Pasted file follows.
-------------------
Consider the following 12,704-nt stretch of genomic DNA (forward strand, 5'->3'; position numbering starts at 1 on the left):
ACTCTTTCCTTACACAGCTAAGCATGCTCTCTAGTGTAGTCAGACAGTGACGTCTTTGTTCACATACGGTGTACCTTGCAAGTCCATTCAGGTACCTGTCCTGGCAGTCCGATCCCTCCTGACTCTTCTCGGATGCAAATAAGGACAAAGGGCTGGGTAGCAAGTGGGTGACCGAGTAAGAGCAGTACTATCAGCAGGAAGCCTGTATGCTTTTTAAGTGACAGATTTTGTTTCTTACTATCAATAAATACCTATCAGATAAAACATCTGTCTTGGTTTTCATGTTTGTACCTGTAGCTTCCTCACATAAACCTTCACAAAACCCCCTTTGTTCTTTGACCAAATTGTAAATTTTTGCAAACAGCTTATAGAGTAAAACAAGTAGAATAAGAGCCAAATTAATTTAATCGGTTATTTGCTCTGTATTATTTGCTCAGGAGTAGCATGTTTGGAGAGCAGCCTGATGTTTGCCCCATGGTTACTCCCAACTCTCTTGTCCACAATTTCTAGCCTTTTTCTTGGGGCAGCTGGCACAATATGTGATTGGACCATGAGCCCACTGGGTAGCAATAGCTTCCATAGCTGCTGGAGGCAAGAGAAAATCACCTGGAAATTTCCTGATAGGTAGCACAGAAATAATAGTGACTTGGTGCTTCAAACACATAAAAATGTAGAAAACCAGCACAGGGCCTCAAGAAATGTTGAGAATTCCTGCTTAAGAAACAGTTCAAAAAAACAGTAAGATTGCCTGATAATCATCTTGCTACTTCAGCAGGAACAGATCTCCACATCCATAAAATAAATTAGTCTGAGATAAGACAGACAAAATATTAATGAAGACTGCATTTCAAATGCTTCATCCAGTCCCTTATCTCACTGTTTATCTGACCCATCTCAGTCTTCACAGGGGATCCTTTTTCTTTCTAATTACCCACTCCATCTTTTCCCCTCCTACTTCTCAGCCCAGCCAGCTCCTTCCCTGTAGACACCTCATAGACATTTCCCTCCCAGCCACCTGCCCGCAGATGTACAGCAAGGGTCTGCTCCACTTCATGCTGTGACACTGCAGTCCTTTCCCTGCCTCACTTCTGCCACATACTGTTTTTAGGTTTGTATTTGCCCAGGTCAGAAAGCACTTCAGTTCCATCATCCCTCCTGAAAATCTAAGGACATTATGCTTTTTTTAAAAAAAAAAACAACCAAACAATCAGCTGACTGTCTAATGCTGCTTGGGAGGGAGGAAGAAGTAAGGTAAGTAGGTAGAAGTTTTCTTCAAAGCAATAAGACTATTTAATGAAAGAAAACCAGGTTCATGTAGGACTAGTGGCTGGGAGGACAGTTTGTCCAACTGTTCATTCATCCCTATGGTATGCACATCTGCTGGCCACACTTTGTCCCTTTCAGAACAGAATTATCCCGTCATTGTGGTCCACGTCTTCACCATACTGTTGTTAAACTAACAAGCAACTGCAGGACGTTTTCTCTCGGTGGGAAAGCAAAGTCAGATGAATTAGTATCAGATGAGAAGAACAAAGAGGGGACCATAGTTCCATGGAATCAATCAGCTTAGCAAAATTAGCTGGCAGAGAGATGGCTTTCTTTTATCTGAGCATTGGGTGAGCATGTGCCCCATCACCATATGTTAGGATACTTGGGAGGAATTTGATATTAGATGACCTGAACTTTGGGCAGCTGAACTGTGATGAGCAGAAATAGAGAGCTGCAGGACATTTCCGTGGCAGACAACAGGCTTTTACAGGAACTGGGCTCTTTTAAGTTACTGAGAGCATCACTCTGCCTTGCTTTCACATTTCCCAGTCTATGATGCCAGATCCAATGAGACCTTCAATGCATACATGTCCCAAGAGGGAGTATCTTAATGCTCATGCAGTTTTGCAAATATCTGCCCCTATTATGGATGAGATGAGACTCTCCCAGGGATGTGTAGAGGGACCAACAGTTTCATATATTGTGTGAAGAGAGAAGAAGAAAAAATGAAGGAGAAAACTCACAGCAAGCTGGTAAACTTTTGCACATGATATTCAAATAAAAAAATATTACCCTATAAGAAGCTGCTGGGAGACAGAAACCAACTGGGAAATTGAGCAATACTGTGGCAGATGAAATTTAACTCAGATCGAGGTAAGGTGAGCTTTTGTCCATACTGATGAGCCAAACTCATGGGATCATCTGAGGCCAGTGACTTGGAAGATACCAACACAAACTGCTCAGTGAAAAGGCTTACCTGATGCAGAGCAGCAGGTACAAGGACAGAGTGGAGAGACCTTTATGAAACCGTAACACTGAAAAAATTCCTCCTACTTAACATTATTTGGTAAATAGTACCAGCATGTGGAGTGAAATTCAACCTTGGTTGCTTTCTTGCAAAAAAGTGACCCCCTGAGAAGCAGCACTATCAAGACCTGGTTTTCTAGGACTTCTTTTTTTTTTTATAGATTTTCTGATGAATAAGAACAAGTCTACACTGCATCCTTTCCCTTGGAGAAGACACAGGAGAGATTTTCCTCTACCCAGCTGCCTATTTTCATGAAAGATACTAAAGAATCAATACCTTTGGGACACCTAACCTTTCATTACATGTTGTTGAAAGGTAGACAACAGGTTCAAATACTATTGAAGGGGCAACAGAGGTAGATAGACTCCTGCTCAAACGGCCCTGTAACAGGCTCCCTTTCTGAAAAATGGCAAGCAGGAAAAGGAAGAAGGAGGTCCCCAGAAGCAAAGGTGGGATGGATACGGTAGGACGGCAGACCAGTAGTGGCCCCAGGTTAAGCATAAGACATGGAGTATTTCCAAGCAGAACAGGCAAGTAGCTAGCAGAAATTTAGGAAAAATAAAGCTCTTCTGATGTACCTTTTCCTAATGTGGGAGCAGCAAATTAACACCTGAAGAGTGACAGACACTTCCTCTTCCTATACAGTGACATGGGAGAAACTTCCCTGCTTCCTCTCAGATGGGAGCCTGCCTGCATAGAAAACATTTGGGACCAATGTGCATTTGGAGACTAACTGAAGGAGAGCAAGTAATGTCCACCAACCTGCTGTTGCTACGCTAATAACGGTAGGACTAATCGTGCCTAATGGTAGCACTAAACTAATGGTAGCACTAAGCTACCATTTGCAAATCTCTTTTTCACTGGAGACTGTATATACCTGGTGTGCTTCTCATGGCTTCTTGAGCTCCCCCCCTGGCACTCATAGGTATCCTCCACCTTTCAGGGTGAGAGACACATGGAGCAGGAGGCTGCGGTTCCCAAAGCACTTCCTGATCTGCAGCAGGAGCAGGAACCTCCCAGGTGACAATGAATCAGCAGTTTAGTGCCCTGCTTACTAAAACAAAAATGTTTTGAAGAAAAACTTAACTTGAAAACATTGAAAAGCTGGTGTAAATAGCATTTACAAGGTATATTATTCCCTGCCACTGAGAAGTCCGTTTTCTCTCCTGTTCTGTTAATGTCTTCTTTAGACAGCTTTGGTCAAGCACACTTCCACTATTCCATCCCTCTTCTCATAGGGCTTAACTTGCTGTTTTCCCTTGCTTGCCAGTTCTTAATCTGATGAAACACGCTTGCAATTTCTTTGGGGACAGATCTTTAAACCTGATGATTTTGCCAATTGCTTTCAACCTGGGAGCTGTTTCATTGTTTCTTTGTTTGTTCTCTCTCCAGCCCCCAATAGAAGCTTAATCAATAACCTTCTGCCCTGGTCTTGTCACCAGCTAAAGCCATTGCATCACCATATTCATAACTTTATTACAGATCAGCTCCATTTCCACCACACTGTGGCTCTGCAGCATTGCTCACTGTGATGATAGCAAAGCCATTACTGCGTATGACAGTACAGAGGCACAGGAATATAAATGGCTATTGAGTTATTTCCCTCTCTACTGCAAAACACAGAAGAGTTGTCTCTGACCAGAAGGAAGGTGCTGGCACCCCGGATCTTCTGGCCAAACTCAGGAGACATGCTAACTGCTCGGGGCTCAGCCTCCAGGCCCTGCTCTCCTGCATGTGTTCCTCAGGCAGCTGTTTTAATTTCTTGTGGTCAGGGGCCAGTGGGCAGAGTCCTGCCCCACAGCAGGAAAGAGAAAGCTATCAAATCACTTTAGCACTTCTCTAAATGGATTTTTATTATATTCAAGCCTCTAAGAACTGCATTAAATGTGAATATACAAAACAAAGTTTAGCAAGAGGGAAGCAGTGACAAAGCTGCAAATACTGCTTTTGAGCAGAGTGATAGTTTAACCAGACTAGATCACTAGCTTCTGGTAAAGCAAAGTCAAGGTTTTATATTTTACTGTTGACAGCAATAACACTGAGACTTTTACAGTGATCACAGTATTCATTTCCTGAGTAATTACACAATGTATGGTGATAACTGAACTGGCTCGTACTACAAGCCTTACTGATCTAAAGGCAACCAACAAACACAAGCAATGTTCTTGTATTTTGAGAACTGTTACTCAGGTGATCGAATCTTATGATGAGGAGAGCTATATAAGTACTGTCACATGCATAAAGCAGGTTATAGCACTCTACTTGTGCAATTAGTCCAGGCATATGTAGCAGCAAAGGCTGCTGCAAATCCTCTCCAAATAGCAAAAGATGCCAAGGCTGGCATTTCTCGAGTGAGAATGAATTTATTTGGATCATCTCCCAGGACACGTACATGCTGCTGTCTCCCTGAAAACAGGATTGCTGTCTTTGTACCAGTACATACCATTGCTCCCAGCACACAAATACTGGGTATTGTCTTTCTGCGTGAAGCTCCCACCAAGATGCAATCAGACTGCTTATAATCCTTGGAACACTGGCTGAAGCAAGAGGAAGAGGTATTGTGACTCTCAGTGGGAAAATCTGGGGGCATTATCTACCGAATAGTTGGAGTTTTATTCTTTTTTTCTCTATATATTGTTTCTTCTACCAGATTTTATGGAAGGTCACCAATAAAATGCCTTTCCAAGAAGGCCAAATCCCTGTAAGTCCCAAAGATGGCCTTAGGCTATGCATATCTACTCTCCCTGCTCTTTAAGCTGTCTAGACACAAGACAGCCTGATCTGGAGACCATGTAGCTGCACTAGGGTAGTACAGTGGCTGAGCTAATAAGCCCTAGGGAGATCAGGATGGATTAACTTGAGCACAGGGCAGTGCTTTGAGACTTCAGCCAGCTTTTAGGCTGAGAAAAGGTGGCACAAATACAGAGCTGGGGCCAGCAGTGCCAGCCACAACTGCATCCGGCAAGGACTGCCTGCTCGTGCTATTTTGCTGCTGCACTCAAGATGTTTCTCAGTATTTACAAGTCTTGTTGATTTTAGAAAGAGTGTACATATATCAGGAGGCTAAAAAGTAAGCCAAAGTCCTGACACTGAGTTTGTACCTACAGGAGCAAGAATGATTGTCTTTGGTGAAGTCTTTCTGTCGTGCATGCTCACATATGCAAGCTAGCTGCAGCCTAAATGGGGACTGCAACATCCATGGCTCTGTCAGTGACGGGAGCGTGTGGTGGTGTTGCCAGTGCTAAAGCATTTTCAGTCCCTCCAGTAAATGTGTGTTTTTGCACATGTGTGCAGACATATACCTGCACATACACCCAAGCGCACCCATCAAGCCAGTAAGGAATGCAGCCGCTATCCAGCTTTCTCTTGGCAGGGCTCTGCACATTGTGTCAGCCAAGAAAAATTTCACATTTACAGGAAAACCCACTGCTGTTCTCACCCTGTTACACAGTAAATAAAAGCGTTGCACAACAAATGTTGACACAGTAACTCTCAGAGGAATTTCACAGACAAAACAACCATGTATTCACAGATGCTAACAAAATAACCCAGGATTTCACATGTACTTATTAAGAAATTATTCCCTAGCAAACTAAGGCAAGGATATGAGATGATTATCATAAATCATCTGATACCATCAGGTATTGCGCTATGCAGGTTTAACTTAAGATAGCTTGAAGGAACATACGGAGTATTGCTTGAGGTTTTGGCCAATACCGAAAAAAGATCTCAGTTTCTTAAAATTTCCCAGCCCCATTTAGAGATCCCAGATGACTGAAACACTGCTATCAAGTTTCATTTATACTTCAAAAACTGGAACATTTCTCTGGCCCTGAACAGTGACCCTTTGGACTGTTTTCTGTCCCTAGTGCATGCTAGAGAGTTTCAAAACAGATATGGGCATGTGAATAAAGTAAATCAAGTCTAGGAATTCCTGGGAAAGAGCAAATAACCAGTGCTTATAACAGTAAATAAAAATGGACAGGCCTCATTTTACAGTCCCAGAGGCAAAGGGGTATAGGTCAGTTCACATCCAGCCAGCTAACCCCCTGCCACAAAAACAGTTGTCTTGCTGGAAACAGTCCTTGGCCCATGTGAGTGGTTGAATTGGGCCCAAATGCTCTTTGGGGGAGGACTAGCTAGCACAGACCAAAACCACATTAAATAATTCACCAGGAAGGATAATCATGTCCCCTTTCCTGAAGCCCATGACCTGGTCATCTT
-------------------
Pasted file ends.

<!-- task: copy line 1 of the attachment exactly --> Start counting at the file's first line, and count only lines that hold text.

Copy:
Consider the following 12,704-nt stretch of genomic DNA (forward strand, 5'->3'; position numbering starts at 1 on the left):